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Health News

UK begins door-to-door testing of 80,000 people to halt South African variant

WOKING, England (Reuters) - Volunteers and police officers in several parts of England began knocking on people’s doors to hand out COVID-19 testing kits on Tuesday to try to halt the spread of a highly infectious variant that originated in South Africa.

A man waves as volunteers hand out the COVID-19 home test kits to residents, in Goldsworth and St Johns, amid the outbreak of coronavirus disease (COVID-19) in Woking, Britain, February 2, 2021. REUTERS/Hannah McKay

The testing surge was announced by the government on Monday after 11 people in different regions tested positive for the variant without having any links to people who had travelled to South Africa.

In total, Britain has found 105 cases of the variant, of which all but those 11 were people who had either been to South Africa or been in contact with someone who had.

The campaign will involve testing 80,000 people across eight different areas -- the ones where the 11 concerning cases were found -- regardless of whether they are showing any symptoms.

The aim is to try to break chains of transmission in the community by identifying people with the variant and requiring them to self-isolate.

The eight areas concerned are three parts of London, two in the southeast of England, one in central England, one in the east and another in the northwest.

In the town of Woking, just to the southwest of London, volunteers or police knocked on every door in the designated area to hand out self-testing kits ready to be collected later in the day.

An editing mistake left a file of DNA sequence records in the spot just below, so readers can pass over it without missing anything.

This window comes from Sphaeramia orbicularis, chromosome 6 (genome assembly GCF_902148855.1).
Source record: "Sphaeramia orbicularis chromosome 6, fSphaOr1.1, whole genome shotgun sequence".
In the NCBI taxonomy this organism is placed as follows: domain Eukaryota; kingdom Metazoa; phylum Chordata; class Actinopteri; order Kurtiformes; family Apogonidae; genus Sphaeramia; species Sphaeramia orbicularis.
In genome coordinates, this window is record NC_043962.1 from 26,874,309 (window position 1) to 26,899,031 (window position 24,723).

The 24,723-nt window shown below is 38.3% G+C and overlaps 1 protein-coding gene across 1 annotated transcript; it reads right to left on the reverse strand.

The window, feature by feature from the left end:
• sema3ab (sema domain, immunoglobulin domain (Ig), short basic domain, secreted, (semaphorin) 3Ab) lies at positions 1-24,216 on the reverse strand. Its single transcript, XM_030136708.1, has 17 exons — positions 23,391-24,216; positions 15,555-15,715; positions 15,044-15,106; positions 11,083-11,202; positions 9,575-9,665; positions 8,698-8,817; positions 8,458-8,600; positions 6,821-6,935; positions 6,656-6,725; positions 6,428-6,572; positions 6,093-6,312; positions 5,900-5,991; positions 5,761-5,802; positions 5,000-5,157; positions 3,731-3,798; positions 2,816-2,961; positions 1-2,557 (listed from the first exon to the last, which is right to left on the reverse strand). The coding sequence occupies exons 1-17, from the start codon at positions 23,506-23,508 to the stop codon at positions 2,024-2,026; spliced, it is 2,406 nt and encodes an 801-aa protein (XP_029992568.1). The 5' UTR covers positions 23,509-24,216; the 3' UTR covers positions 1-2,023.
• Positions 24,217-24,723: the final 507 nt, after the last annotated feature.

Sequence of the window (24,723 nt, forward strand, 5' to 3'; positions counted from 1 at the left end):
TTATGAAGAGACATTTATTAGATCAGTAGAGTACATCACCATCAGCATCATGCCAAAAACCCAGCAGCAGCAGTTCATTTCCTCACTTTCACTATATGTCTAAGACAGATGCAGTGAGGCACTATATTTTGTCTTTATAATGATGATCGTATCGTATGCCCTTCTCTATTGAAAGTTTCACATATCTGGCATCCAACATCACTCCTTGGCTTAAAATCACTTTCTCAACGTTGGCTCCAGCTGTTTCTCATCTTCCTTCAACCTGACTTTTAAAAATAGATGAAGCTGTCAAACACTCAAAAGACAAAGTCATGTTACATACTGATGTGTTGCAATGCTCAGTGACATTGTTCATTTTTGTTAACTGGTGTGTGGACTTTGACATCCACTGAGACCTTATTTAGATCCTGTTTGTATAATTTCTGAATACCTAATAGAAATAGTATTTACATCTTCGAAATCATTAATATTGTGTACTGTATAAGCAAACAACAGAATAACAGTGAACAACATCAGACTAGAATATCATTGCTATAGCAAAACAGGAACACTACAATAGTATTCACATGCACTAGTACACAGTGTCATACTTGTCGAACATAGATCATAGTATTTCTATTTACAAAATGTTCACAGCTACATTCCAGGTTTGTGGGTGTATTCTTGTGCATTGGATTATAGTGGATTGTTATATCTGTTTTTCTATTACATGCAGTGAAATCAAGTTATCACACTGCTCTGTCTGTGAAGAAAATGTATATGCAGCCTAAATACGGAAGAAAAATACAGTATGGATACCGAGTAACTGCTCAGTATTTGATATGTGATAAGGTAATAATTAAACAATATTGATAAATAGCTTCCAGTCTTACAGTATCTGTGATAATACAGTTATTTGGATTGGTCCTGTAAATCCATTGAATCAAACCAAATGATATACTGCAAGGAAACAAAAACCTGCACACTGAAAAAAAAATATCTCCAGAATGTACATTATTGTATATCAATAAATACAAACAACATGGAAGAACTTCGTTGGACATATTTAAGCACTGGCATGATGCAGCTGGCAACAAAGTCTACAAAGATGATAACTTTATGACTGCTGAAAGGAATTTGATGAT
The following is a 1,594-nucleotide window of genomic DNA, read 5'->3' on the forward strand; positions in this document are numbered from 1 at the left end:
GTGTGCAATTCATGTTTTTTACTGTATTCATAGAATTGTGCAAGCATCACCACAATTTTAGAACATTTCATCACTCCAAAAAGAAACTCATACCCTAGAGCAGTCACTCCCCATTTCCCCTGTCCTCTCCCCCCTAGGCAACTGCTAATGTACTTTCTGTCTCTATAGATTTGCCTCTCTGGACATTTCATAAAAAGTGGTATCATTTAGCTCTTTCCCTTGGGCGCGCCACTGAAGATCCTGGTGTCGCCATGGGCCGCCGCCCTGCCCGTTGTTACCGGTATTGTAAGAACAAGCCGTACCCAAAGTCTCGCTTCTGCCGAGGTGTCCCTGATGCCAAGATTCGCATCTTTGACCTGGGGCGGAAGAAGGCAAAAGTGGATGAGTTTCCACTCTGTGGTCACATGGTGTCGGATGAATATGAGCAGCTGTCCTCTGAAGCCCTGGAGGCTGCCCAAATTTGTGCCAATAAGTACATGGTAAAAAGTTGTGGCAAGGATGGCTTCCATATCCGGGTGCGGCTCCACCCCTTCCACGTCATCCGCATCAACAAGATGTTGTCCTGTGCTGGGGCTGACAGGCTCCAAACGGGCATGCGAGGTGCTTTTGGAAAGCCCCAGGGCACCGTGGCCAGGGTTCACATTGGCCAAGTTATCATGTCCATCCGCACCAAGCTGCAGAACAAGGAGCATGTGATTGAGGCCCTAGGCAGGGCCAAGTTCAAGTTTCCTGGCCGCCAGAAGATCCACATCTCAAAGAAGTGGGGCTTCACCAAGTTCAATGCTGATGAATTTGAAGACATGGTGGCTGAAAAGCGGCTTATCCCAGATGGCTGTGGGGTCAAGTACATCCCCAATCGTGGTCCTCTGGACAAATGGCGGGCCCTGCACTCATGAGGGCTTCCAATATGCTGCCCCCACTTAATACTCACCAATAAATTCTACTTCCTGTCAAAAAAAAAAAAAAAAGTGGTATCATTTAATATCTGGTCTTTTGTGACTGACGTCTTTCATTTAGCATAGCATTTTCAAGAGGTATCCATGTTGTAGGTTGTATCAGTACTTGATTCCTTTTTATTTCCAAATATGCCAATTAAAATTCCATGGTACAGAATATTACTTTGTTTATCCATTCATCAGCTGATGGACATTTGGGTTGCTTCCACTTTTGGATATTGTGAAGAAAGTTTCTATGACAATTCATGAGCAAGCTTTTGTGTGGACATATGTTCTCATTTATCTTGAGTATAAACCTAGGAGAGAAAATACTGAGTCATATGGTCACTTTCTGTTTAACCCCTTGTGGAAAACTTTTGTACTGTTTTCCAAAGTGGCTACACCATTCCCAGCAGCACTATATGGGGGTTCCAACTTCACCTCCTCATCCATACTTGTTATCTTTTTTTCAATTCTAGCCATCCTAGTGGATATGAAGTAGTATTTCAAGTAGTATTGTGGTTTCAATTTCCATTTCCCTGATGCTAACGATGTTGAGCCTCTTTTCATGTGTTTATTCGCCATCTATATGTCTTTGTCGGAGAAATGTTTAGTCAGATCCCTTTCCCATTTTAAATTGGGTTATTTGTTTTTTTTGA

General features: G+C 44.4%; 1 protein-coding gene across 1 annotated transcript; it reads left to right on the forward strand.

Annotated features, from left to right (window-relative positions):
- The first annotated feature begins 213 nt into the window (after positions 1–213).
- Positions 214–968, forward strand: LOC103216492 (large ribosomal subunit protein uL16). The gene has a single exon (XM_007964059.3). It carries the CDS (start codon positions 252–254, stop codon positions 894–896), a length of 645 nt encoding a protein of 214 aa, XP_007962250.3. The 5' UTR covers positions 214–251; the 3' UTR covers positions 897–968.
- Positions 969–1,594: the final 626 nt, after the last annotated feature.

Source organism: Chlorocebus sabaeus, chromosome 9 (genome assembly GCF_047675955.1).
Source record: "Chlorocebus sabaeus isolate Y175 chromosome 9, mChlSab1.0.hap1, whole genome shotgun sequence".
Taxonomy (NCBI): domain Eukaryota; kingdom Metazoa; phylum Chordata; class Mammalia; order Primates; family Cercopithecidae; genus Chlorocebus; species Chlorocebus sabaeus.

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“I think we are all very concerned,” said resident Gwen Cox, 77, as she took her kit. “You should just be very careful.”

England is currently in a strict national lockdown with people under orders to stay at home unless they need to go out for one of a list of government-approved reasons.

QUARANTINE HOTELS AWAITED

Britain has the worst death toll in Europe from COVID-19, with more than 106,000 people having died of the disease within 28 days of a positive test. More than 3.8 million people have had confirmed positive tests since the pandemic began.

The number of new cases is currently levelling out or falling, depending on the area, after a dramatic increase in infections at the end of last year, fuelled by another more transmissible variant first identified in southeast England.

The health service is rolling out a mass vaccination programme, with nearly 9.3 million people having received a first shot, but the government and health officials are concerned that new variants against which vaccines could work less well could undermine that effort.

“It’s still a very perilous stage of this virus and we’ve got these new variants spreading,” education minister Michelle Donelan told Sky on Tuesday.

Scientists have said the South African variant appears to be more transmissible, but there is no evidence that it causes more severe disease. However, several laboratory studies have found that it reduces vaccine and antibody therapy efficacy.

Ministers have faced criticism that they have been too slow to bring in measures to quarantine travellers arriving from overseas who might bring mutations of the virus with them.

A plan to quarantine new arrivals from high-risk countries in hotels has been announced but not yet implemented.

“I know the government is working to achieve this policy and implement it as quickly as possible,” Donelan told Times Radio.

Additional reporting by Kate Holton, Guy Faulconbridge and Michael Holden; Writing by Estelle Shirbon; Editing by Alison Williams

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